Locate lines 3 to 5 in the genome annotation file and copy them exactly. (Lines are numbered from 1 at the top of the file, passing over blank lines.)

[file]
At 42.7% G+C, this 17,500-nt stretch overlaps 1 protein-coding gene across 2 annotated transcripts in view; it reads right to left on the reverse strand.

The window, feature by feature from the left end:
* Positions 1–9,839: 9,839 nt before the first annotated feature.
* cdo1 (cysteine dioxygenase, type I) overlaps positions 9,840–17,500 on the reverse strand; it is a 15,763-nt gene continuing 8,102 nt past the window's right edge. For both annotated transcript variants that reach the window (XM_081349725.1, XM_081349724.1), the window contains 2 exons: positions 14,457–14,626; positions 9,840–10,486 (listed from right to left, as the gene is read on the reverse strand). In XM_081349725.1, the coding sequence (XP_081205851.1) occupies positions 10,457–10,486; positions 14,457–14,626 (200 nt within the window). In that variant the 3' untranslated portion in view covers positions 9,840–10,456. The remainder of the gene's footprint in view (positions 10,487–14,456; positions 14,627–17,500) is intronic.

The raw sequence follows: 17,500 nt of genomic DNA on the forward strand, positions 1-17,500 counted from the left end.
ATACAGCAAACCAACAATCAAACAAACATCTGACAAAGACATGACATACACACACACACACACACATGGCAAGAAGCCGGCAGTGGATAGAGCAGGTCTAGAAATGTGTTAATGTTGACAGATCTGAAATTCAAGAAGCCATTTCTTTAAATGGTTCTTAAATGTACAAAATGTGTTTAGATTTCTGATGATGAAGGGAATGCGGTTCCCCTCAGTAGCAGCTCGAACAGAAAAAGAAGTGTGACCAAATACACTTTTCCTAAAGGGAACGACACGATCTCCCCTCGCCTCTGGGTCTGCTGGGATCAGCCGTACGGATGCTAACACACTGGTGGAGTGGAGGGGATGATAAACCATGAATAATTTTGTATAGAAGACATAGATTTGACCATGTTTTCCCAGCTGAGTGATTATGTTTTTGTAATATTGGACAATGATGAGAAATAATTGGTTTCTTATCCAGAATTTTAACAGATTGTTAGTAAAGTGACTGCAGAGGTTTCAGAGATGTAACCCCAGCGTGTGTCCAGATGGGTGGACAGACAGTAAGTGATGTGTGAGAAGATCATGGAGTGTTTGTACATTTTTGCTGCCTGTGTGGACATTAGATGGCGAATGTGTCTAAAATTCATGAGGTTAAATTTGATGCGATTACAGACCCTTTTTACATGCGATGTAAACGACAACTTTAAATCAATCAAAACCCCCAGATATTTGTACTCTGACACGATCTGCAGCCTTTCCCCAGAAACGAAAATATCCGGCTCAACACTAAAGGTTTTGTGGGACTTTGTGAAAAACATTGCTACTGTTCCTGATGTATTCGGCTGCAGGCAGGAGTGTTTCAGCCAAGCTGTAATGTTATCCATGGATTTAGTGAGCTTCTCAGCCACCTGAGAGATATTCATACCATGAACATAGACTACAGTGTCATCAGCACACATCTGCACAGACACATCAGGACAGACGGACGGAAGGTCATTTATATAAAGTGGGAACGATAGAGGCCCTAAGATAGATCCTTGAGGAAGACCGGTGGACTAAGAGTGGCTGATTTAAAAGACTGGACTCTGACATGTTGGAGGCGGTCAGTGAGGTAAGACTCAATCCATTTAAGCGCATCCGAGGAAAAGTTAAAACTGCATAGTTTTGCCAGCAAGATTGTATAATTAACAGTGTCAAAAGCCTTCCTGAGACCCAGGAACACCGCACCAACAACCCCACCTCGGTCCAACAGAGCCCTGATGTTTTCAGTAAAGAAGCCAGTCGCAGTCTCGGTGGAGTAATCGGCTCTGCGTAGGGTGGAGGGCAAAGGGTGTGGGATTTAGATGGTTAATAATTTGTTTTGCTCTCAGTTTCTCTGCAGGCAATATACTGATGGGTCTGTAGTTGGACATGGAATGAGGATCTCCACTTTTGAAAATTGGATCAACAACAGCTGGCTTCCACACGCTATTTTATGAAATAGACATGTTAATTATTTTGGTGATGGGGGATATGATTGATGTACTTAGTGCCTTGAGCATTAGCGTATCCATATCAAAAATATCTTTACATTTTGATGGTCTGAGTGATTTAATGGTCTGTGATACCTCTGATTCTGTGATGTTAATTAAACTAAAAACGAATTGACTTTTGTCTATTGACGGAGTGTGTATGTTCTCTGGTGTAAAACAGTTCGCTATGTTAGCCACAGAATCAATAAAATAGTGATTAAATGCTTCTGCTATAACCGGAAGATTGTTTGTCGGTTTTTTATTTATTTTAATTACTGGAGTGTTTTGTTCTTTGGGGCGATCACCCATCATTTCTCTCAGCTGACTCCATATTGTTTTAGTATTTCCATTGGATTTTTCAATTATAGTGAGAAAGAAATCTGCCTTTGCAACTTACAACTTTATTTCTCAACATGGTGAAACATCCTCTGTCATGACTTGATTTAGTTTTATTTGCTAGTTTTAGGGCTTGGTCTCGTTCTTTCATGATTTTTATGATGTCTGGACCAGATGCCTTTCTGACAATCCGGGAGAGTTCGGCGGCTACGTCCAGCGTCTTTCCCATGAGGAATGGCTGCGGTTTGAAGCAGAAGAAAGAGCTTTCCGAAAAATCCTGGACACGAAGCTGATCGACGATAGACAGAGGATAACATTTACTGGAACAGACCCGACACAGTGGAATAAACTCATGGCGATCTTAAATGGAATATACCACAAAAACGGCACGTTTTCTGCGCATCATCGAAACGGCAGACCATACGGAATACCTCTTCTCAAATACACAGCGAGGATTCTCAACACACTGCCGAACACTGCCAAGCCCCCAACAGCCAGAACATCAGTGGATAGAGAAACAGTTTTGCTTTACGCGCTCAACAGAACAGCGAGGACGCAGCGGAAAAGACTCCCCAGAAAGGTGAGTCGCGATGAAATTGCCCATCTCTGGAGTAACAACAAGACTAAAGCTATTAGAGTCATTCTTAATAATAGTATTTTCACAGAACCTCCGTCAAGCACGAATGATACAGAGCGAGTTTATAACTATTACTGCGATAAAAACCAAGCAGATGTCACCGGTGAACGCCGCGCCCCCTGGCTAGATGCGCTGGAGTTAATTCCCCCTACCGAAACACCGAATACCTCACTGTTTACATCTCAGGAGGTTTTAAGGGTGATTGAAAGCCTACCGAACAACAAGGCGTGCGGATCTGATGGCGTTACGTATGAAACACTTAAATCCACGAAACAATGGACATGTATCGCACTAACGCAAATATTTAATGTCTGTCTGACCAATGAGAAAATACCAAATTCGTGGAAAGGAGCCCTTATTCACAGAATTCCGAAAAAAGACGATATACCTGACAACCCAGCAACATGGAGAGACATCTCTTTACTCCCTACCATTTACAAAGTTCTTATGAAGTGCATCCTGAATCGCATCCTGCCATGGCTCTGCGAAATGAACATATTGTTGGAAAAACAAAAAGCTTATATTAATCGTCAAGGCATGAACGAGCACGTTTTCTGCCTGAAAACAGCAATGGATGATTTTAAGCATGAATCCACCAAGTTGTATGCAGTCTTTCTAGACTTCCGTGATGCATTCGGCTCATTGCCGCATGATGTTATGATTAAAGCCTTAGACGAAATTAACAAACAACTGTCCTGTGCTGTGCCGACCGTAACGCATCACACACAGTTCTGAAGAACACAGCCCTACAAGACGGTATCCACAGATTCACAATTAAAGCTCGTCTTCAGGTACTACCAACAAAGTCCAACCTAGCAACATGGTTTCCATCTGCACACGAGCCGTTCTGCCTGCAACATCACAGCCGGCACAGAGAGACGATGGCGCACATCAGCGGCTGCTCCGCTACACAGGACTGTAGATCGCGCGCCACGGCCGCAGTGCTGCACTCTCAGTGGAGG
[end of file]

* Positions 1–9,839: 9,839 nt before the first annotated feature.
* cdo1 (cysteine dioxygenase, type I) overlaps positions 9,840–17,500 on the reverse strand; it is a 15,763-nt gene continuing 8,102 nt past the window's right edge. For both annotated transcript variants that reach the window (XM_081349725.1, XM_081349724.1), the window contains 2 exons: positions 14,457–14,626; positions 9,840–10,486 (listed from right to left, as the gene is read on the reverse strand). In XM_081349725.1, the coding sequence (XP_081205851.1) occupies positions 10,457–10,486; positions 14,457–14,626 (200 nt within the window). In that variant the 3' untranslated portion in view covers positions 9,840–10,456. The remainder of the gene's footprint in view (positions 10,487–14,456; positions 14,627–17,500) is intronic.

The raw sequence follows: 17,500 nt of genomic DNA on the forward strand, positions 1-17,500 counted from the left end.